Soft ecotourism is found in a few very limited areas in a small number of public and private protected areas. Hard ecotourism is dispersed within and among protected areas (Weaver, 2001). The fundamental challenge for land managers is to protect the ecological or socio-cultural integrity of protected areas. There are no current standards for defining “sustainable” practice. A key requirement for any ecotourism operation is that of “sustainability.” Misrepresentation of Ecotourism
When any business or activity is referred to as “ecotourism,” it must meet the core criteria listed below. Four core criteria of ecotourism.
1) A form of tourism. The most common reason for travel is visiting friends and relatives (VFR). A “tourist” will also travel outside of their normal residence and spend a specific amount of time at a destination.
2) Basis in nature. Attractions are based primarily on a natural environment (ecosystem) or some component of that environment. It also may have a cultural component associated with the natural environment.
3) Learning. Visitors are motivated by the opportunity to gain knowledge or appreciation of a natural area or culture.
4) Sustainability. Sustainable is a critical factor in any ecotourism definition. It is “development that meets the needs of the present without compromising the ability of future generations to meet their own needs.” (WCED, 1987, p. 43). Deliberate misrepresentation of a business or activity that does not meet these criteria is using ecotourism to promote business, this is “greenwashing” or “eco-selling.” Unfortunately, too many individuals and companies inappropriately use the ecotourism label to market their product or services. This misrepresentation harms the entire ecotourism industry. Ecological Benefits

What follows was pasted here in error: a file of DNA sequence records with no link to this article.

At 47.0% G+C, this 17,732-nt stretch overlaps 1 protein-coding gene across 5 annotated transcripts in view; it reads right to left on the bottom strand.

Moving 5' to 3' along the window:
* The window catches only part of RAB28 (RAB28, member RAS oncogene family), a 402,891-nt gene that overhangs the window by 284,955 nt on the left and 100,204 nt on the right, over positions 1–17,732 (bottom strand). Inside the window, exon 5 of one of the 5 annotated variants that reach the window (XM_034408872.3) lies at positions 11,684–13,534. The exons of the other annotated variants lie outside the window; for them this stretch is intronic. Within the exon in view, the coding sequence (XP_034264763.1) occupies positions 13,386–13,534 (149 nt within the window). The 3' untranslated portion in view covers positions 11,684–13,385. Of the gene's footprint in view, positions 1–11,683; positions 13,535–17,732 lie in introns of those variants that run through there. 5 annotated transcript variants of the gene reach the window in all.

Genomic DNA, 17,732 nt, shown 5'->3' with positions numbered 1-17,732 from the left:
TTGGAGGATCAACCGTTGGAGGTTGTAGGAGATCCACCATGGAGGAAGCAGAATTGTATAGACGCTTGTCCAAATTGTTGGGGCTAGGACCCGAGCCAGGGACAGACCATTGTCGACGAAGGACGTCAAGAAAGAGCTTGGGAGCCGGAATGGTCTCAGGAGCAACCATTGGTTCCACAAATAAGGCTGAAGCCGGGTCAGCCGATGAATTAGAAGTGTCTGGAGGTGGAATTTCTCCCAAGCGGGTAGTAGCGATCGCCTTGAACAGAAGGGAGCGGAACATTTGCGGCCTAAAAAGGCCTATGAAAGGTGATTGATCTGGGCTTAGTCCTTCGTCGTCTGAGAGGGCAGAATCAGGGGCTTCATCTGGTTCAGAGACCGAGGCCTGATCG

Incentive to protect natural areas: With the increase in world population and the increasing demand and consumption of natural resources as a result of population growth. Incentive to rehabilitate modified environments: ecotourism creates a desire to enhance modified natural areas to create new economic opportunities. Providing funds to manage and expand protected areas: ectourism businesses and organizations are providing funds for protecting and managing protected areas. Many ecotourists are willing to assist with habitat maintenance and enhancement through volunteering for local conservation projects and direct donations. Ecotourists serve as environmental watchdogs. They are more willing to intervene or correct others’ behaviors that are detrimental to the environment. Indirect Benefits
Exposure to ecotourism fosters environmentalism.
Areas protected for ecotourism provide environmental benefits.
Direct CostsEven with reasonable efforts to avoid negative environmental and socio-cultural impacts and remediation efforts relating to these types of impacts, negative impacts will occur. Three categories of negative impacts are: 1. Impact of building and generation of waste. 2. Impact of tourists activities (wildlife observation, hiking/diving, introduction of exotic species)Indirect Costs 1. Effects of induced building. 2. Exposure to less benign forms of tourism. 3. Transit effects 4. Problems of economic valuation of nature.
Impact Management Strategies
Ecotourism Priority: to minimize the ecological costs of ecotourism and maximize the benefits. Hard and soft ecotourism: critical mass favors soft ecotourists while hard ecotourists participate in activities in remote areas not often monitored. Both hard and soft ecotourism activities need to be effectively managed based on the mixture and distribution of ecotourism for a particular protected area. Flexible and fixed carrying capacities: carrying capacity is the amount of activity that can be accommodated in an area without incurring unsustainable impact (Borrie, McCool & Stankey, 1998). Spatial and temporal concentrations of tourism in protected areas assume 95% of tourists is confined to 5% of space in a heavily visited protected area. While the remaining 5% of tourists spend time in the remaining 95% of the space. Zoning: is defined as “regulations that demarcate specific areas for different types of land use and the development standards to be applied within each land use zone” (Inskeep, 1991, p. 432).